Cross-cultural Identity is strongly tied to the term Transculturation which has previously been introduced as a multi-level exchange between two or more actively-engaged cultures, superseding the traditional concepts of assimilation and influences (Ortiz, 1947). It carries the idea of the consequent creation of new cultural phenomena (neoculturation), by sharing interests and common values across cultural and national borders (Slimbach, 2011). Transculturation was closely related to cultural hegemony, trade, and missionary in the past. The processes are now more complex within the context of globalisation and Society 5.0, involving many layers of abstracted interactions interwoven through various encounters, direct or indirect.
In art, craft, and design, transculturation is the visual expression of particular societies and their changing attitudes, ideas, and beliefs (Leavens, 2004). The changes are ubiquitous as they can be reflected in shapes, materials, and styles of artifacts. Transculturalism is characterised by cultural fluidity and the dynamics of cultural change, allowing artists, crafters, and designers to adapt and adopt new discourses, values, ideas, and knowledge systems (Lewis, 2008). It shows that culture is always in a state of flux, and always seeking new terrains of knowing and being, and so does art, craft, and design.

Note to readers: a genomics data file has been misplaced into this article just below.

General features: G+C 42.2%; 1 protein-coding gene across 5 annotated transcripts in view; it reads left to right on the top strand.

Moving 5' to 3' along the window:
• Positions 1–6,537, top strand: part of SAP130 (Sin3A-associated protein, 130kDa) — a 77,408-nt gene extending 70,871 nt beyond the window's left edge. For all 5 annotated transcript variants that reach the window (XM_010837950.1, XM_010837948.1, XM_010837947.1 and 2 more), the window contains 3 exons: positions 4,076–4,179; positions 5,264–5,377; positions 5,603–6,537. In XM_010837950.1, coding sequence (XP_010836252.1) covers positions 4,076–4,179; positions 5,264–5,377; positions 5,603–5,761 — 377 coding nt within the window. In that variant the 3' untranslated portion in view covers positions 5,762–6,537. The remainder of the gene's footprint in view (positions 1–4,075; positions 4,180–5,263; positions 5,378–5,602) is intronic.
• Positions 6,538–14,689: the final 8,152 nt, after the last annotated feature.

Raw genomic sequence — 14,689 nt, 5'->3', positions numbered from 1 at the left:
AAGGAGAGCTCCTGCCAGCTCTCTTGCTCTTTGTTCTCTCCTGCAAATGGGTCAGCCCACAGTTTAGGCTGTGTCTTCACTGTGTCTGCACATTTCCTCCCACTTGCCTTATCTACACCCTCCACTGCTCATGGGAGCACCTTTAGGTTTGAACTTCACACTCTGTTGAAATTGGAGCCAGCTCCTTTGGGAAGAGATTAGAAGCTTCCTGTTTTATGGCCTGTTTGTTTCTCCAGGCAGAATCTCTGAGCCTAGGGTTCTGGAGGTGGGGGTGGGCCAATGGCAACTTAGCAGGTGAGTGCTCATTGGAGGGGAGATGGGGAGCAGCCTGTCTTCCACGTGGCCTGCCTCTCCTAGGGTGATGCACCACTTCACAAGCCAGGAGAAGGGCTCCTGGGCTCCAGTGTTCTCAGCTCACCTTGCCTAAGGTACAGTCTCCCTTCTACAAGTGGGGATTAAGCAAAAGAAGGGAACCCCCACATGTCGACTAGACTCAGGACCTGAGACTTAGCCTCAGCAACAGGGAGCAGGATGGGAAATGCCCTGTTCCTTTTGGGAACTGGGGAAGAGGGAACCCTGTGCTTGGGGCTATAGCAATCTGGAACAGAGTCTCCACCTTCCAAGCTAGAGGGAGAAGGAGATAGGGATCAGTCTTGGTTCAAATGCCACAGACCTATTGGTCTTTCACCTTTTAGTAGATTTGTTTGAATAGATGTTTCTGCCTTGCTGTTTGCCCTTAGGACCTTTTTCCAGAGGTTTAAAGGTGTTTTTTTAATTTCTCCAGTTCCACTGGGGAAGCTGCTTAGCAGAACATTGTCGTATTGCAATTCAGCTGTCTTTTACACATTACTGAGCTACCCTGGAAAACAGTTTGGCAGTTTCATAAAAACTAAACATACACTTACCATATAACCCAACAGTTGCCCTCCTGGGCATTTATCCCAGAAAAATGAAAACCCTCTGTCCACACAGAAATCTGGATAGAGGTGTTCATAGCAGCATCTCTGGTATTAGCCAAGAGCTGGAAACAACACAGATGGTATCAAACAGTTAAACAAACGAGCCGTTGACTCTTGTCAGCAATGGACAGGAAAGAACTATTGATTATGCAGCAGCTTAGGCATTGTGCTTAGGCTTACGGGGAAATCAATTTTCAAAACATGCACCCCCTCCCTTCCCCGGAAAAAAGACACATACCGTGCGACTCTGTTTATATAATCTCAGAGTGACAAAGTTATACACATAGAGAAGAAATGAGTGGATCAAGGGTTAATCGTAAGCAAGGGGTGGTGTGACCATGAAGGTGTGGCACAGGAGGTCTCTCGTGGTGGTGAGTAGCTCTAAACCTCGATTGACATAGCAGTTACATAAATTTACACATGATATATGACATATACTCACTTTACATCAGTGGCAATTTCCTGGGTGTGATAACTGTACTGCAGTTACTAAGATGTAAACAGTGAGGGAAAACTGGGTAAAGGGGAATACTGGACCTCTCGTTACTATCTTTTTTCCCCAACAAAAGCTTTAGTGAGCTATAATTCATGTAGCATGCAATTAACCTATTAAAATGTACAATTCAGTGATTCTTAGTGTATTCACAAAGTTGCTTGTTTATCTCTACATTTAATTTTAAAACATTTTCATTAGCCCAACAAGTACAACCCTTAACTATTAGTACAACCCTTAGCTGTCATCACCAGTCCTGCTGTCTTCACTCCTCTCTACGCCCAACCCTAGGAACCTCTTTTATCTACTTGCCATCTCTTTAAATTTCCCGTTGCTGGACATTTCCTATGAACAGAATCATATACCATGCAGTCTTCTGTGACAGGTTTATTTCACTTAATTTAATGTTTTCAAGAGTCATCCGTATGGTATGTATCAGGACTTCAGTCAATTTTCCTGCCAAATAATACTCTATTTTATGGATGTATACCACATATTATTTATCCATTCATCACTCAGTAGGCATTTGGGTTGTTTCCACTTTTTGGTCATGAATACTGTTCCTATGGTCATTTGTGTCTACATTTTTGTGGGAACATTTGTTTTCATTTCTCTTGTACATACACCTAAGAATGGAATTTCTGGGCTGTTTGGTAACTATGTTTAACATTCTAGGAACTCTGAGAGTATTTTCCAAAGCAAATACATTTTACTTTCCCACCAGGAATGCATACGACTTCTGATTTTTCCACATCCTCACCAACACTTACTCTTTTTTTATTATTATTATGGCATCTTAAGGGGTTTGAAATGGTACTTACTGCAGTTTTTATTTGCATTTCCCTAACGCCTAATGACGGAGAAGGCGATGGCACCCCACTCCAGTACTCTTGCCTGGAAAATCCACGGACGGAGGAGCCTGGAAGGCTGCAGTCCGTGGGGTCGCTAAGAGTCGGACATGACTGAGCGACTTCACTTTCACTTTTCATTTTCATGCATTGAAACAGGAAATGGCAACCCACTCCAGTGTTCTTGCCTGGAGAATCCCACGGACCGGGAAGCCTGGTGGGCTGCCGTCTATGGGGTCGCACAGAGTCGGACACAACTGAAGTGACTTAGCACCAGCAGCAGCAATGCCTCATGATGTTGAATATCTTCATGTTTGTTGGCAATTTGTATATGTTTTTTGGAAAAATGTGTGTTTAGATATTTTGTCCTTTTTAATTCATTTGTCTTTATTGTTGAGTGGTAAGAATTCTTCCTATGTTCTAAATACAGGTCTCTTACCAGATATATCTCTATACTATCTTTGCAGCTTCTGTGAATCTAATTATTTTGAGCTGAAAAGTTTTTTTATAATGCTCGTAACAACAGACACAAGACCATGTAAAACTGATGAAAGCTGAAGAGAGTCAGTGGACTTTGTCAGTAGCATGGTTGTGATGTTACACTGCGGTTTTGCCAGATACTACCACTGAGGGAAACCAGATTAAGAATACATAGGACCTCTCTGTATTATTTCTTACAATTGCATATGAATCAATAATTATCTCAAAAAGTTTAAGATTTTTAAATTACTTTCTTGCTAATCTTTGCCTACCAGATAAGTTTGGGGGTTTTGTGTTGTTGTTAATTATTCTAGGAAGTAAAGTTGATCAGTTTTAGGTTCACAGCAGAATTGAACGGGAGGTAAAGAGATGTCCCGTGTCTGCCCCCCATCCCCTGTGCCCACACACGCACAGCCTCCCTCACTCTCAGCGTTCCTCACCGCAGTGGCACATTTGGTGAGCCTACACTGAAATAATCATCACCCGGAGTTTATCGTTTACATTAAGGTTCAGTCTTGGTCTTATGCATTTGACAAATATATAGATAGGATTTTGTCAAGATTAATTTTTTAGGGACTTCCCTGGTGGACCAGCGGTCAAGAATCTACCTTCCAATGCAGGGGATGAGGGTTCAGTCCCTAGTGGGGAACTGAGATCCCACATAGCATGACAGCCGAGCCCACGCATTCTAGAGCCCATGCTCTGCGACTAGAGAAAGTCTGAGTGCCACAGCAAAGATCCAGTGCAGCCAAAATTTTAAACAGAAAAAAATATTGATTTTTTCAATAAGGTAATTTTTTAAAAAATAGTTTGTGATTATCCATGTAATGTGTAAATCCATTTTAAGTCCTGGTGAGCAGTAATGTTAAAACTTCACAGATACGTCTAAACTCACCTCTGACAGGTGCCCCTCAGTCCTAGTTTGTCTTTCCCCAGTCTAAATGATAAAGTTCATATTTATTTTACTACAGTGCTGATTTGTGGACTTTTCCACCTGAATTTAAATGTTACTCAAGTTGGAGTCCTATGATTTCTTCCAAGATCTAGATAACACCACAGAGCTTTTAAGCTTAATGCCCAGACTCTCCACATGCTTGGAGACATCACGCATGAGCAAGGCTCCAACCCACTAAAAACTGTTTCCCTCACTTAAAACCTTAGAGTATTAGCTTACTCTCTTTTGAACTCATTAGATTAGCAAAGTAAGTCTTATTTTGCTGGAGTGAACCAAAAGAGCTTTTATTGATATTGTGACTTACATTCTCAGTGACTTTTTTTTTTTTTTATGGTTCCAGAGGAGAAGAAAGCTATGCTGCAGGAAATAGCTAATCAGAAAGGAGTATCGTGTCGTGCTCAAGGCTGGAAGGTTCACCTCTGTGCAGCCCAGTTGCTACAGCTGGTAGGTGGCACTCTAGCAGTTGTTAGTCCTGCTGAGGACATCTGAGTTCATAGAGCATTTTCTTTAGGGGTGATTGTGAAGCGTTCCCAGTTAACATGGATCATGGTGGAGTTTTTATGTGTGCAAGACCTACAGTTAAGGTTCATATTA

We welcome contributors to explore the role of design, craft, and art practice and research by answering these questions:
- How does transculturation impact design, craft, and art processes and products?
- How does the transculturation process trigger a new vision of art, craft, and design in a new emerging society? Will they change and create a new culture in the future?
- How art, craft, and design are involved in the discussion process between culture(s) to produce shapes, materials, and styles of artefacts?
Scope: The aesthetic impacts of transculturation, Cross-National Branding, Trans-aesthetics, Art/Design History, Transforming Traditions, Anthropology D